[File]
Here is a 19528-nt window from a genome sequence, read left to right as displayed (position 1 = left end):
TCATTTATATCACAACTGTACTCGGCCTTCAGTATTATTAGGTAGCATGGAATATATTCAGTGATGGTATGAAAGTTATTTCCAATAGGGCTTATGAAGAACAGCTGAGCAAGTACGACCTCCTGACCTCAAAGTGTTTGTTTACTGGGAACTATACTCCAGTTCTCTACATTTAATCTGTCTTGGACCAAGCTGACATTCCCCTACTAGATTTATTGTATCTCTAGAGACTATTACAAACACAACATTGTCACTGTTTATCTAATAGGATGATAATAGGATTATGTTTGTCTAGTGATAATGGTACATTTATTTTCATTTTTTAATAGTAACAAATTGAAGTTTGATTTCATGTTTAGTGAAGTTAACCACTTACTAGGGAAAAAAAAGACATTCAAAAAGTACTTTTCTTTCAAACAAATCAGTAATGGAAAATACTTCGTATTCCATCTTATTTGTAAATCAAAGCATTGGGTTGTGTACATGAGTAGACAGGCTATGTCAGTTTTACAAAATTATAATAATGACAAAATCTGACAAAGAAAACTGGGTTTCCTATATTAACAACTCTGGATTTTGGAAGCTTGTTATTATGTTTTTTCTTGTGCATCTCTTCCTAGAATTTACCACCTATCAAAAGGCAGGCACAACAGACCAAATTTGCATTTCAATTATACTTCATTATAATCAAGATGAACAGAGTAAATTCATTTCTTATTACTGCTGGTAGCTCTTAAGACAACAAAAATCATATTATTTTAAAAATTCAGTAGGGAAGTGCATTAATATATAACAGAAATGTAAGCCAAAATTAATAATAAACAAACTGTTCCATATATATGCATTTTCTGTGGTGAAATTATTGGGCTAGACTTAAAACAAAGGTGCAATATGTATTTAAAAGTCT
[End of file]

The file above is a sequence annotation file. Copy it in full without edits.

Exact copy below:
Here is a 19528-nt window from a genome sequence, read left to right as displayed (position 1 = left end):
TCATTTATATCACAACTGTACTCGGCCTTCAGTATTATTAGGTAGCATGGAATATATTCAGTGATGGTATGAAAGTTATTTCCAATAGGGCTTATGAAGAACAGCTGAGCAAGTACGACCTCCTGACCTCAAAGTGTTTGTTTACTGGGAACTATACTCCAGTTCTCTACATTTAATCTGTCTTGGACCAAGCTGACATTCCCCTACTAGATTTATTGTATCTCTAGAGACTATTACAAACACAACATTGTCACTGTTTATCTAATAGGATGATAATAGGATTATGTTTGTCTAGTGATAATGGTACATTTATTTTCATTTTTTAATAGTAACAAATTGAAGTTTGATTTCATGTTTAGTGAAGTTAACCACTTACTAGGGAAAAAAAAGACATTCAAAAAGTACTTTTCTTTCAAACAAATCAGTAATGGAAAATACTTCGTATTCCATCTTATTTGTAAATCAAAGCATTGGGTTGTGTACATGAGTAGACAGGCTATGTCAGTTTTACAAAATTATAATAATGACAAAATCTGACAAAGAAAACTGGGTTTCCTATATTAACAACTCTGGATTTTGGAAGCTTGTTATTATGTTTTTTCTTGTGCATCTCTTCCTAGAATTTACCACCTATCAAAAGGCAGGCACAACAGACCAAATTTGCATTTCAATTATACTTCATTATAATCAAGATGAACAGAGTAAATTCATTTCTTATTACTGCTGGTAGCTCTTAAGACAACAAAAATCATATTATTTTAAAAATTCAGTAGGGAAGTGCATTAATATATAACAGAAATGTAAGCCAAAATTAATAATAAACAAACTGTTCCATATATATGCATTTTCTGTGGTGAAATTATTGGGCTAGACTTAAAACAAAGGTGCAATATGTATTTAAAAGTCT